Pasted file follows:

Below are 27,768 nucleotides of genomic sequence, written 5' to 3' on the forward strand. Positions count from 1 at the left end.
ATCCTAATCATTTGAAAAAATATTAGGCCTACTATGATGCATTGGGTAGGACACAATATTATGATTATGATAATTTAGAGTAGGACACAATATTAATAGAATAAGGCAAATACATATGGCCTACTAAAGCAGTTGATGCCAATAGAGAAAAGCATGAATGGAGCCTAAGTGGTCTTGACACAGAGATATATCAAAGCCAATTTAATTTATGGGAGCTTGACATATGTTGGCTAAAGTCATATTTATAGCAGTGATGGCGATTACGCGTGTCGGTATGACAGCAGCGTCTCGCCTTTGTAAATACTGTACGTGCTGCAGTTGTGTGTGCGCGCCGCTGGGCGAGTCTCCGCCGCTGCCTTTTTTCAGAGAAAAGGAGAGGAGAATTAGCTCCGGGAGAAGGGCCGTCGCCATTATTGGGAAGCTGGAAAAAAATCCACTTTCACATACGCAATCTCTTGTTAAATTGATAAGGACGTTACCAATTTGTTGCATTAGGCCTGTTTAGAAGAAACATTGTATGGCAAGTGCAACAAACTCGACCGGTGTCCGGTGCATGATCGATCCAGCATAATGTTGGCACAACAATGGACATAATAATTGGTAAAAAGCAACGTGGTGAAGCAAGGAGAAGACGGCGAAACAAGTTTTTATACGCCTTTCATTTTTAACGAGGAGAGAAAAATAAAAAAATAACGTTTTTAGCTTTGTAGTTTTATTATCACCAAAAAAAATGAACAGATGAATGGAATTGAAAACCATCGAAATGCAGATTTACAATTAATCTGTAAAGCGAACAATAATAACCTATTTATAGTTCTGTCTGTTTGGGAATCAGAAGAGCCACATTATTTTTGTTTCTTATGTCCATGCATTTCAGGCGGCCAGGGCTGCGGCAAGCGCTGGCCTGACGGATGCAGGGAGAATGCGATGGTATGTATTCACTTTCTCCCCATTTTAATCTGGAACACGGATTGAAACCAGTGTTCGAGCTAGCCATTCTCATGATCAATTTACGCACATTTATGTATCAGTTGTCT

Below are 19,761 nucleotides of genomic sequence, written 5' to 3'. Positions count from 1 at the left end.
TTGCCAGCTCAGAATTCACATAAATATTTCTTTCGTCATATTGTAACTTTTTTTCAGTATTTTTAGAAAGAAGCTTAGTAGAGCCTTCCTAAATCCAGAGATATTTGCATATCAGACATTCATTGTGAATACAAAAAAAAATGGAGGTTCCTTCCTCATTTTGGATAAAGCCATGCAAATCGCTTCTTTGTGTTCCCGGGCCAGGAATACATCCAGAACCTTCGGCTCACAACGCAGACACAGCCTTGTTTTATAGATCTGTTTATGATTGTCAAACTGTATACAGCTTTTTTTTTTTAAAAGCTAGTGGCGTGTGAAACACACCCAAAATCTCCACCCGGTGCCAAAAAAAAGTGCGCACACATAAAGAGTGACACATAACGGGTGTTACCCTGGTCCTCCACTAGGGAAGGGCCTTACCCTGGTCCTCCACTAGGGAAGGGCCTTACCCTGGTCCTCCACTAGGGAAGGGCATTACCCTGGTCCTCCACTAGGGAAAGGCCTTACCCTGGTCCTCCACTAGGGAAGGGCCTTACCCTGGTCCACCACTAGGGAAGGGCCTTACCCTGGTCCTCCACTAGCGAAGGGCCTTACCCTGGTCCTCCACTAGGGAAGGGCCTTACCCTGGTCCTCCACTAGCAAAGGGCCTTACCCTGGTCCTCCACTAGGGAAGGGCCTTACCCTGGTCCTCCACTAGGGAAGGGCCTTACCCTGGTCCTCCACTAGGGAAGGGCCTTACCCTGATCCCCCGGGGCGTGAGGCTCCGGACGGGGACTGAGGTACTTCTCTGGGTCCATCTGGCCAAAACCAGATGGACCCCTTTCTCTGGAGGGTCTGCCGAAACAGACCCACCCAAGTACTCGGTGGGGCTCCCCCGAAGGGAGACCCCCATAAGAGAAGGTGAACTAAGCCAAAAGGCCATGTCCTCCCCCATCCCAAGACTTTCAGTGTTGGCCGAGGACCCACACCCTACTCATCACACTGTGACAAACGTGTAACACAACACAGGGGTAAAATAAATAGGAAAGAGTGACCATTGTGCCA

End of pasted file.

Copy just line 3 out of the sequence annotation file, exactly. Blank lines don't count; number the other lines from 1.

Below are 19,761 nucleotides of genomic sequence, written 5' to 3'. Positions count from 1 at the left end.